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Confront the ‘subtle snubs’ that can sap your morale

by on
in Best-Practices Leadership,Leaders & Managers

Issue: Most people remain silent in the face of minor disrespectful incidents at work.

Risk: Your silence can be interpreted as acceptance of the other person's behavior, leading to major disrespect.

Action: Stand up to these subtle snubs with polite, but firm, interaction with the sources of disrespect.

How do you respond when your CEO asks you at 4:30 p.m. to crunch last year's payroll numbers in time for tomorrow's 9 a.m. meeting? Or when a chatty receptionist thinks nothing of interrupting you at any time of day (for any length of time)?

"The typical behavior is to say absolutely nothing," says leadership coach Brigid Moynahan of New Jersey-based The Next Level. "The reason people don't talk about this stuff is they don't know how."

Instead, you probably let things build up. When those disrespectful snubs, or "microinequities", occur regularly, they can sap your motivation and productivity, says Moynahan, who teaches a workshop on handling them.

The next time someone slings one at you, take these five steps:

1. Assume no harmful intentions. Giving someone the benefit of the doubt is vital. Before uttering a word, let the snubber know that you value the relationship and/or the project.

Examples: To the boss who asks you to stay late: "I know the payroll project is very important, and I want to help you."

To the continuous interrupter: "I respect your comments and friendship and want this relationship to be as productive as possible."

2. Suggest a solution, but couch it as a question.

Example: "If you want me to tackle a project like this, would you let me know the day before, if possible, so I have time to generate the best numbers?"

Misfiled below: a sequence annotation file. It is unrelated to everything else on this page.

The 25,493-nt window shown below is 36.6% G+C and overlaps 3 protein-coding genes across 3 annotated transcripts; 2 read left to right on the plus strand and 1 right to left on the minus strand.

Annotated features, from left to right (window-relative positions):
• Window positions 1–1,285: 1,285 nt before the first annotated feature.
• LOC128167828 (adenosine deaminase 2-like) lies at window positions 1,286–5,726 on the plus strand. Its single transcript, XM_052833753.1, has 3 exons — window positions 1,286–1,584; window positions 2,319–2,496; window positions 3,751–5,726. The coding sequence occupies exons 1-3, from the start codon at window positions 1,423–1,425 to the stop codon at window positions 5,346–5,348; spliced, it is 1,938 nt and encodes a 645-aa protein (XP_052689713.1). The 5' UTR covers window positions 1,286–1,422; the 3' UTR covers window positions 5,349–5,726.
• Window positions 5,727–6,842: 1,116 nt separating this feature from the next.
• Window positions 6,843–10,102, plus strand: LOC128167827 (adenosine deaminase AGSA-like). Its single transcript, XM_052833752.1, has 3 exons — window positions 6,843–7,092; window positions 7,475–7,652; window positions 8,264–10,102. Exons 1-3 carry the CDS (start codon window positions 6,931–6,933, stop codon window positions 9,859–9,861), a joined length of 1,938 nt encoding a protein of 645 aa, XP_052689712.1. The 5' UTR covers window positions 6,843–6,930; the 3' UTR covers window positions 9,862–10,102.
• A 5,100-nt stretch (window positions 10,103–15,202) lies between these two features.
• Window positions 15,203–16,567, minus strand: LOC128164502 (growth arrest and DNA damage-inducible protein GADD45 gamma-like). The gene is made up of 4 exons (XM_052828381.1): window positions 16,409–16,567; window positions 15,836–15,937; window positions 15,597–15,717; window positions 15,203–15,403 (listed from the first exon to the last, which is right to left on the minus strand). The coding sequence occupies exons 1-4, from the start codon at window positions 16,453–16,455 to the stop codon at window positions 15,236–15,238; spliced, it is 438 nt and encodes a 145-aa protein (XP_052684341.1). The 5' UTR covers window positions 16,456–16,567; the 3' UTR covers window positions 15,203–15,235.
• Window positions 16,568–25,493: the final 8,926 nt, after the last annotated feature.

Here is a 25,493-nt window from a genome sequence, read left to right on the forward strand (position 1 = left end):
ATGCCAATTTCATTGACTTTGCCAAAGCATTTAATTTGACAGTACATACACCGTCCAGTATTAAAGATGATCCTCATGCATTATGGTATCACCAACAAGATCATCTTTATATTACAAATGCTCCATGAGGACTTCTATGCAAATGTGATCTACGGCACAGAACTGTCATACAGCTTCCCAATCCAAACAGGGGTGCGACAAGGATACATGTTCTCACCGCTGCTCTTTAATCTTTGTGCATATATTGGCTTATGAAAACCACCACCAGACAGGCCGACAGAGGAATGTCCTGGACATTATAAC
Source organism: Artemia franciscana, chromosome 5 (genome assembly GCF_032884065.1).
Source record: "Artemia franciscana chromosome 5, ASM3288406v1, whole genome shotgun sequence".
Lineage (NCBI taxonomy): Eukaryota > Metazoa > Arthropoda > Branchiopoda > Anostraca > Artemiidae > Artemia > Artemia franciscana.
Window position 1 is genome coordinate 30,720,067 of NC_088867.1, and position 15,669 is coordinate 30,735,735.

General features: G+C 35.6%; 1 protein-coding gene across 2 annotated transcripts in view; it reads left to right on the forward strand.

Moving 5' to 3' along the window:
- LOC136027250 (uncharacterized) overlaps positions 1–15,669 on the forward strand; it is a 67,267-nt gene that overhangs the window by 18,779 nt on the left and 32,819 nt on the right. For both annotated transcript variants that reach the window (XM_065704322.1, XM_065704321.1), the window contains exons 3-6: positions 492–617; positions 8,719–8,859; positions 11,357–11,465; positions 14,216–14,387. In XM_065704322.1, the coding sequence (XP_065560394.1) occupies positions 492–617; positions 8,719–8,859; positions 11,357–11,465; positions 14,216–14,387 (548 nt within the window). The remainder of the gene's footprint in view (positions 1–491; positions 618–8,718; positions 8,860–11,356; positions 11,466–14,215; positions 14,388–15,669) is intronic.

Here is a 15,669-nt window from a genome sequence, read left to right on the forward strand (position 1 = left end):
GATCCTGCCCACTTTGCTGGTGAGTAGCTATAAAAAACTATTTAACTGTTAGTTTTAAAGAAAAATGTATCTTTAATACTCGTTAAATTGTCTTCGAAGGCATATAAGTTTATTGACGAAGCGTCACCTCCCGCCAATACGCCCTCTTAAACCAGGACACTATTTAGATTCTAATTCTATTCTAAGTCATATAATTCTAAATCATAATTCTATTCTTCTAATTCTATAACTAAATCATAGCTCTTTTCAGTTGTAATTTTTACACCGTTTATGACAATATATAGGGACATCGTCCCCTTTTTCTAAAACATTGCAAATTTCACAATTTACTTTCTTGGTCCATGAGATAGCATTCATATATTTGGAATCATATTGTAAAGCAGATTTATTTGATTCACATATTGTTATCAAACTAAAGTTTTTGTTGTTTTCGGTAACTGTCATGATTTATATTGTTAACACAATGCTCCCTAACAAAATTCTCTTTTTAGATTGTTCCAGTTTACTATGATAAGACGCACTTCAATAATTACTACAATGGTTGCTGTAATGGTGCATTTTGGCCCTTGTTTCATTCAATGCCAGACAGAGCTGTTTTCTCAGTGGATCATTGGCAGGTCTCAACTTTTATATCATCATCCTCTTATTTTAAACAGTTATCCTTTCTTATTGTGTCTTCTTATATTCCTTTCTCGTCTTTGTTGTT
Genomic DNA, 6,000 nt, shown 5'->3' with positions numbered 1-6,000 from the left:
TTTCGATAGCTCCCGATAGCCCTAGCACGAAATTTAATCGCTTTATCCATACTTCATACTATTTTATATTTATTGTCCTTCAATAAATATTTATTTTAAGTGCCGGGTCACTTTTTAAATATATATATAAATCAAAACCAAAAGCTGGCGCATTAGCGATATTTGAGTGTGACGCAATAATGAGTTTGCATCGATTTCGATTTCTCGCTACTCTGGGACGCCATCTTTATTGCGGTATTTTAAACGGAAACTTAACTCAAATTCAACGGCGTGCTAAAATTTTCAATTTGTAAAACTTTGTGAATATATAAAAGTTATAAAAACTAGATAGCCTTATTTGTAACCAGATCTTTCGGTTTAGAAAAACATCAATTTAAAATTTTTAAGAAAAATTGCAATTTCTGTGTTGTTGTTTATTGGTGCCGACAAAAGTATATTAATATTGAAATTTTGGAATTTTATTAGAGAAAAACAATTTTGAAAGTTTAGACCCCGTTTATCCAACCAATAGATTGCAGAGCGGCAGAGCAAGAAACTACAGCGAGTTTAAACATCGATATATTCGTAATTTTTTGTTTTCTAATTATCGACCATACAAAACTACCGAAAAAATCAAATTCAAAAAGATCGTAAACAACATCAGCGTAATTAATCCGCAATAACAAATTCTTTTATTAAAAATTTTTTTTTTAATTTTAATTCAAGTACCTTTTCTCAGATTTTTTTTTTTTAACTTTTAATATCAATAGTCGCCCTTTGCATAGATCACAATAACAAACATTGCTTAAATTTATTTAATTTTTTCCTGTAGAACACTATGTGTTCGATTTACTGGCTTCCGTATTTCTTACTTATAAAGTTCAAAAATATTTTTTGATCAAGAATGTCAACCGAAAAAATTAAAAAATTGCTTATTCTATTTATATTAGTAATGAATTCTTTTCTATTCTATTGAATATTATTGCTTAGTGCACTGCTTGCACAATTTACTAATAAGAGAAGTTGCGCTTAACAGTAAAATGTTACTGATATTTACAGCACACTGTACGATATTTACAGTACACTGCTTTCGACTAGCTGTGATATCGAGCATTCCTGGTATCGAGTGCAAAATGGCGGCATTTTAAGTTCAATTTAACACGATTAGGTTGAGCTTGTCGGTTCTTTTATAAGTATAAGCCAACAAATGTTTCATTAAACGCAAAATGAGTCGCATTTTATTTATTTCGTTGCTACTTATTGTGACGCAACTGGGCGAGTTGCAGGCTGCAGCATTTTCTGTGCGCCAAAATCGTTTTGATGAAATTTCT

3. Set a limit, but do it graciously. If your suggestion falls on deaf ears, you'll have to take it up a notch. Draw a boundary, and explain why you did.

Examples: "I need to pick up my daughter at softball by 7 p.m., so I'll do as much as I can before I leave."

4. Give objective feedback about the microinequity. This is the most dreaded step for most people, Moynahan says, although the formula is simple: State the offending behavior and your reaction to it, as objectively as possible.

Examples: "When you don't give me enough advance notice (behavior), I become frustrated, and it limits my ability to give you my best effort (reaction)." Or, to the interrupter: "When you interrupt me frequently (behavior), I'm unable to complete anything (reaction)."

5. Focus on the future. Don't even start the conversation unless you can take the relationship to a better place.

"Instead of making people feel guilty and defensive about something they've done in the past, specify what you want going forward," says Moynahan. "Then, share the positive consequences for both of you."

Example: "In the future, please provide me with a bit more time to complete this type of project. That way, you'll see much more complete work from me, and I'll feel more satisfied that I was able to provide it."

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